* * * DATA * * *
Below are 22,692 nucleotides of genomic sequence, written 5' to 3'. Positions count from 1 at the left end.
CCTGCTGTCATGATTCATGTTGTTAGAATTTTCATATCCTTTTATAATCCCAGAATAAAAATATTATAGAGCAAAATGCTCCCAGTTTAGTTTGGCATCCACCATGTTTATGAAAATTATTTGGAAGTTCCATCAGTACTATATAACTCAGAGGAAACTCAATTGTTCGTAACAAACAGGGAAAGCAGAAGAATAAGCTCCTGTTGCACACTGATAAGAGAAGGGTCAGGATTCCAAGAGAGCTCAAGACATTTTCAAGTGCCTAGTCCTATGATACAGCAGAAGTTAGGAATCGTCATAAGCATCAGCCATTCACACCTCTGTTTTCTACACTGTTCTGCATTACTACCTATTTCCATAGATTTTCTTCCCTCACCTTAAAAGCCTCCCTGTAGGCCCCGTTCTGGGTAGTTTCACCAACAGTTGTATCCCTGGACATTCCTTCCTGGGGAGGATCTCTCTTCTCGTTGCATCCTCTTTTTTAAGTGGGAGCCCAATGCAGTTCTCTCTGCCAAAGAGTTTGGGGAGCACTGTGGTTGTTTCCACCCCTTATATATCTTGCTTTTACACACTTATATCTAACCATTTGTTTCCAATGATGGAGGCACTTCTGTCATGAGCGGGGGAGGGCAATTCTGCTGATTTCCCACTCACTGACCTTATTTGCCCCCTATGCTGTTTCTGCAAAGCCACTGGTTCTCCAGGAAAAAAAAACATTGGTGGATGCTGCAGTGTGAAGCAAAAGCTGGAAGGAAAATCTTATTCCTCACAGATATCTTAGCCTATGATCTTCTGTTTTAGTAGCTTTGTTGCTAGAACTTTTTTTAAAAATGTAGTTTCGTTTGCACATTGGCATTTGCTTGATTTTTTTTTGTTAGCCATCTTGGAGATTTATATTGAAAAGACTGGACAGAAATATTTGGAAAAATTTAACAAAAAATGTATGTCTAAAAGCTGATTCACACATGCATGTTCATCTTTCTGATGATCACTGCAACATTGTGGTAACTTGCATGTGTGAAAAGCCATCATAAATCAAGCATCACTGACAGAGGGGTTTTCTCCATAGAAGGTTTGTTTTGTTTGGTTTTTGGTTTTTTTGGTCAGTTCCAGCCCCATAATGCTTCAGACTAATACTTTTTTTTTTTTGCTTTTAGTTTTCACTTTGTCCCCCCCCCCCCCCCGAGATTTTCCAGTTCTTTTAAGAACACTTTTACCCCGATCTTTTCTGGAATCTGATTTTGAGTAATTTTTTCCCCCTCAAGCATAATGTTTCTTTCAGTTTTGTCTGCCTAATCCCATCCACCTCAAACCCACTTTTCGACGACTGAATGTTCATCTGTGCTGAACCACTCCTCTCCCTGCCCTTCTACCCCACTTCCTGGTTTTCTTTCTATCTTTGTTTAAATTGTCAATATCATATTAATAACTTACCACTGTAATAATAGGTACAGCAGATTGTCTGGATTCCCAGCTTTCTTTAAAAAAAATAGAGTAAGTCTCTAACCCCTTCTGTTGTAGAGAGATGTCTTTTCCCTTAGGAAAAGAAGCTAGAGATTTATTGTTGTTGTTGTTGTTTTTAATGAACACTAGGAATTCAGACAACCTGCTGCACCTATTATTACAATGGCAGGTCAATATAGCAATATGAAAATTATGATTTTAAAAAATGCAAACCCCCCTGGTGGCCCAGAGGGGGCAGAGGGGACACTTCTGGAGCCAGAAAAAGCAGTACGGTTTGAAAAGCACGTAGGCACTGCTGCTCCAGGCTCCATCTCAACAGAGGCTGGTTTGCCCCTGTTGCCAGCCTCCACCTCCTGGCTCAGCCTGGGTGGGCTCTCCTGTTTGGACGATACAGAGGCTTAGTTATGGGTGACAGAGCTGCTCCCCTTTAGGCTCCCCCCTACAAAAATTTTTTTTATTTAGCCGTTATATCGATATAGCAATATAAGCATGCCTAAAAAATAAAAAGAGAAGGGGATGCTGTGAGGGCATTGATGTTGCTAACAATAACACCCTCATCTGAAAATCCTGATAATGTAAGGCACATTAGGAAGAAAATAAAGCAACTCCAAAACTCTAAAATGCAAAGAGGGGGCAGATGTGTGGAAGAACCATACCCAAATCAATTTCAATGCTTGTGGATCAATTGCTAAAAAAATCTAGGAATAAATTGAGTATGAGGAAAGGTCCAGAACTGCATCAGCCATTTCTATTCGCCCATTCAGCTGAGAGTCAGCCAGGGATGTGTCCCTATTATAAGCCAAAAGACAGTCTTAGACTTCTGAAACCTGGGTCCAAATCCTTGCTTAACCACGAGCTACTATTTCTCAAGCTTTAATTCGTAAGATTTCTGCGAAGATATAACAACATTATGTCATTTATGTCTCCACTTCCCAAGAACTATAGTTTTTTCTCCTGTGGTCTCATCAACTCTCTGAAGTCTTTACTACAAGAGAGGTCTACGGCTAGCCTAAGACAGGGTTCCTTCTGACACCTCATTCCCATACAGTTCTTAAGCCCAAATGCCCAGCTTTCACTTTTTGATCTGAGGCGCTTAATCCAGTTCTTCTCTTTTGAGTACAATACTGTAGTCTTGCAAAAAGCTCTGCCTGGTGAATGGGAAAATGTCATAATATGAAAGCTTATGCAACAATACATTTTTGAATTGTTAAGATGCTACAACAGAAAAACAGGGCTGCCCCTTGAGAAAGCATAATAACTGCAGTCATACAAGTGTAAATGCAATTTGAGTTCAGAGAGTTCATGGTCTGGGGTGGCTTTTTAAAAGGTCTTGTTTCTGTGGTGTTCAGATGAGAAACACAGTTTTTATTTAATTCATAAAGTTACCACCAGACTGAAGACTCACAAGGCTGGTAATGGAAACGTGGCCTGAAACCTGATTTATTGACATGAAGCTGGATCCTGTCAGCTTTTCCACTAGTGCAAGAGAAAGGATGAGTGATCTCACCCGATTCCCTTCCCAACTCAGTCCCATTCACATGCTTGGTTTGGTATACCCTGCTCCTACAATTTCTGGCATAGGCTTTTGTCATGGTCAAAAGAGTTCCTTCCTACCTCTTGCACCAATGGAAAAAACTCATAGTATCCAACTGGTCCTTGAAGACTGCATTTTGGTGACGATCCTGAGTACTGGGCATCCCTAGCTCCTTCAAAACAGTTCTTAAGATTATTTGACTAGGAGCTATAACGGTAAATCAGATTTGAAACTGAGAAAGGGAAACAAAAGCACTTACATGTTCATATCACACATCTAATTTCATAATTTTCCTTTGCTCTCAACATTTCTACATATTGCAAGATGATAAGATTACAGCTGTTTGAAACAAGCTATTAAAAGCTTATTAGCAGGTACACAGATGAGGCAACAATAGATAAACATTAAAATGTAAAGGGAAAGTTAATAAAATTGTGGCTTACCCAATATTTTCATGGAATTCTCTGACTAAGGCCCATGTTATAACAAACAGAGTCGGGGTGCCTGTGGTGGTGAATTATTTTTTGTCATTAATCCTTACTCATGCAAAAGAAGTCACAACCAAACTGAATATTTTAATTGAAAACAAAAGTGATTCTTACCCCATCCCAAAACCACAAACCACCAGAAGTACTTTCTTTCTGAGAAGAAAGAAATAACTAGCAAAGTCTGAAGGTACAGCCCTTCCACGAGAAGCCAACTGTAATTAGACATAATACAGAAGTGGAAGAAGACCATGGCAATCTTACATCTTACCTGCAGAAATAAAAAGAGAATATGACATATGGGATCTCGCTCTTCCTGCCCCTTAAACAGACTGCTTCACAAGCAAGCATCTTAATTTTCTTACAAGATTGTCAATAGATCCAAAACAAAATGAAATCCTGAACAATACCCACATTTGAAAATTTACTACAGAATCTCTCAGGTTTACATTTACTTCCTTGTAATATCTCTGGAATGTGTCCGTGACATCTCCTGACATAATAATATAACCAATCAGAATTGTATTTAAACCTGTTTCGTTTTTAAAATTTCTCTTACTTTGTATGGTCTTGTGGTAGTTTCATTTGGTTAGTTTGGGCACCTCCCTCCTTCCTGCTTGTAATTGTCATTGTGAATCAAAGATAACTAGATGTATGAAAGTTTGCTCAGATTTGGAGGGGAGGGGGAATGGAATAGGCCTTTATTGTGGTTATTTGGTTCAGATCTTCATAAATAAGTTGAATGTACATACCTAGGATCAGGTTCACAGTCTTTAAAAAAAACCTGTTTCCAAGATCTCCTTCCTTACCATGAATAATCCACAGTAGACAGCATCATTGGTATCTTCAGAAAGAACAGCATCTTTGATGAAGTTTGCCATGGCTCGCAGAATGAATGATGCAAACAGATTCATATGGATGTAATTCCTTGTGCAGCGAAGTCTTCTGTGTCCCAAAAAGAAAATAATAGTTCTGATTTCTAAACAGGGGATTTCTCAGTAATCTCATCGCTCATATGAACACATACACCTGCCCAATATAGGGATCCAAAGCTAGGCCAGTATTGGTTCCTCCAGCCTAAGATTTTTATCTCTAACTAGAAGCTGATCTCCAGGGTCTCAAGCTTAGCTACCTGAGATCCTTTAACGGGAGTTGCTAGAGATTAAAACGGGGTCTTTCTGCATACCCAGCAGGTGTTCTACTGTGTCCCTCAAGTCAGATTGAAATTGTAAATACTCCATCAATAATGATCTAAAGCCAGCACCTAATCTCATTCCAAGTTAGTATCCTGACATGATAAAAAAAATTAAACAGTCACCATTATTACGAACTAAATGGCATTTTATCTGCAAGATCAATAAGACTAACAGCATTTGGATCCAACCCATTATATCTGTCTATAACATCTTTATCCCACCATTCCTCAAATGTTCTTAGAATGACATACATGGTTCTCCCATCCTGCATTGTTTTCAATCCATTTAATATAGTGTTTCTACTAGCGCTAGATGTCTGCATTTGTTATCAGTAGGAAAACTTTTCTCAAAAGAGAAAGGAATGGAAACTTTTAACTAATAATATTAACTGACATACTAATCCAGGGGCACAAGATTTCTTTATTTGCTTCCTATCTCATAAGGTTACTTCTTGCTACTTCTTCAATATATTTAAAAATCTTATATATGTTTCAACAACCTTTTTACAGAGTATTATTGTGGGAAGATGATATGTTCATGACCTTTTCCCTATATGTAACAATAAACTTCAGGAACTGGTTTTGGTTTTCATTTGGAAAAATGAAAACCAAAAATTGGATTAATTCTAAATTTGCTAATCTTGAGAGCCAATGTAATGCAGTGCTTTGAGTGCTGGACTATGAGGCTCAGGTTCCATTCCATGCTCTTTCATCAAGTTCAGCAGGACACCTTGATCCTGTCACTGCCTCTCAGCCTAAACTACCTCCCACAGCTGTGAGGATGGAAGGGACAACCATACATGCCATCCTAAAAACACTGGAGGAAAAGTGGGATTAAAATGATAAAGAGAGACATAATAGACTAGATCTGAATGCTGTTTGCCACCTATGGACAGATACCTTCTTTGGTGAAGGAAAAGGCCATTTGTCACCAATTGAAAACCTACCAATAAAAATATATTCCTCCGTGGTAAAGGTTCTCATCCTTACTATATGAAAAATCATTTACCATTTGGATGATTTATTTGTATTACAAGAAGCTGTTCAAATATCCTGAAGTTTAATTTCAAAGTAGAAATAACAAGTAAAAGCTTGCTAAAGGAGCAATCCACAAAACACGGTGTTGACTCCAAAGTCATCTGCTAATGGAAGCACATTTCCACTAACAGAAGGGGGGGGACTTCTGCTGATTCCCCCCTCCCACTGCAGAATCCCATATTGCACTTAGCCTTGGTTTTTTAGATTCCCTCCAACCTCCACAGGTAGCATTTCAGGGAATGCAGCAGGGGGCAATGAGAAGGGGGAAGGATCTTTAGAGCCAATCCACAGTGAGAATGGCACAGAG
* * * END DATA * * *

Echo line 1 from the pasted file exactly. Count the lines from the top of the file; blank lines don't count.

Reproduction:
Below are 22,692 nucleotides of genomic sequence, written 5' to 3'. Positions count from 1 at the left end.